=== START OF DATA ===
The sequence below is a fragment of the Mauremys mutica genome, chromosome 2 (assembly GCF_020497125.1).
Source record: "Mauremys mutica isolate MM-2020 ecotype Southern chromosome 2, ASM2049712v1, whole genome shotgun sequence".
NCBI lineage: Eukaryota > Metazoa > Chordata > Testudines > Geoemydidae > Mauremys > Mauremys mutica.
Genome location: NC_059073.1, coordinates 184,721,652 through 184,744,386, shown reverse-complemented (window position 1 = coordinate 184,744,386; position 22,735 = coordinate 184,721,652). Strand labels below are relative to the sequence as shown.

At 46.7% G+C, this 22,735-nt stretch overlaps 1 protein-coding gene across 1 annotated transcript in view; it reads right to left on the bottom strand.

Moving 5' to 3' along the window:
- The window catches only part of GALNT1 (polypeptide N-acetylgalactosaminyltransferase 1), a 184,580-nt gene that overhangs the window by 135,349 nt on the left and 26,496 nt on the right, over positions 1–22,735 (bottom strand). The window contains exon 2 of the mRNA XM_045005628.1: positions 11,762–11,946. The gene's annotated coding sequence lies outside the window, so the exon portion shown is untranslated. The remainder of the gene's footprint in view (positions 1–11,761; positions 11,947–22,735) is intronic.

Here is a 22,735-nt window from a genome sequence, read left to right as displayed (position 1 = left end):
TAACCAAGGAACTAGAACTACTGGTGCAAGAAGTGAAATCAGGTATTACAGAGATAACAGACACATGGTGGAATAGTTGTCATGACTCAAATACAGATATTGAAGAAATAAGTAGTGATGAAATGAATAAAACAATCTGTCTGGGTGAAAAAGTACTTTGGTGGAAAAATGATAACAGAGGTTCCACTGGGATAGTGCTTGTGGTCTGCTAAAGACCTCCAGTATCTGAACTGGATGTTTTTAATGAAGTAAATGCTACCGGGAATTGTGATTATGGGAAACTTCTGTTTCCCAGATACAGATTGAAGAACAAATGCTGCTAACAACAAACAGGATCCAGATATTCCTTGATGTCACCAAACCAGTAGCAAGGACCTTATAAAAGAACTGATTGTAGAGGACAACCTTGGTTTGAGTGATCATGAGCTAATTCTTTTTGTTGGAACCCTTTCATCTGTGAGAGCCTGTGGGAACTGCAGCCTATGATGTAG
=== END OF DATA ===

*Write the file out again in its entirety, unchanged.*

The sequence below is a fragment of the Mauremys mutica genome, chromosome 2 (assembly GCF_020497125.1).
Source record: "Mauremys mutica isolate MM-2020 ecotype Southern chromosome 2, ASM2049712v1, whole genome shotgun sequence".
NCBI lineage: Eukaryota > Metazoa > Chordata > Testudines > Geoemydidae > Mauremys > Mauremys mutica.
Genome location: NC_059073.1, coordinates 184,721,652 through 184,744,386, shown reverse-complemented (window position 1 = coordinate 184,744,386; position 22,735 = coordinate 184,721,652). Strand labels below are relative to the sequence as shown.

At 46.7% G+C, this 22,735-nt stretch overlaps 1 protein-coding gene across 1 annotated transcript in view; it reads right to left on the bottom strand.

Moving 5' to 3' along the window:
- The window catches only part of GALNT1 (polypeptide N-acetylgalactosaminyltransferase 1), a 184,580-nt gene that overhangs the window by 135,349 nt on the left and 26,496 nt on the right, over positions 1–22,735 (bottom strand). The window contains exon 2 of the mRNA XM_045005628.1: positions 11,762–11,946. The gene's annotated coding sequence lies outside the window, so the exon portion shown is untranslated. The remainder of the gene's footprint in view (positions 1–11,761; positions 11,947–22,735) is intronic.

Here is a 22,735-nt window from a genome sequence, read left to right as displayed (position 1 = left end):
TAACCAAGGAACTAGAACTACTGGTGCAAGAAGTGAAATCAGGTATTACAGAGATAACAGACACATGGTGGAATAGTTGTCATGACTCAAATACAGATATTGAAGAAATAAGTAGTGATGAAATGAATAAAACAATCTGTCTGGGTGAAAAAGTACTTTGGTGGAAAAATGATAACAGAGGTTCCACTGGGATAGTGCTTGTGGTCTGCTAAAGACCTCCAGTATCTGAACTGGATGTTTTTAATGAAGTAAATGCTACCGGGAATTGTGATTATGGGAAACTTCTGTTTCCCAGATACAGATTGAAGAACAAATGCTGCTAACAACAAACAGGATCCAGATATTCCTTGATGTCACCAAACCAGTAGCAAGGACCTTATAAAAGAACTGATTGTAGAGGACAACCTTGGTTTGAGTGATCATGAGCTAATTCTTTTTGTTGGAACCCTTTCATCTGTGAGAGCCTGTGGGAACTGCAGCCTATGATGTAG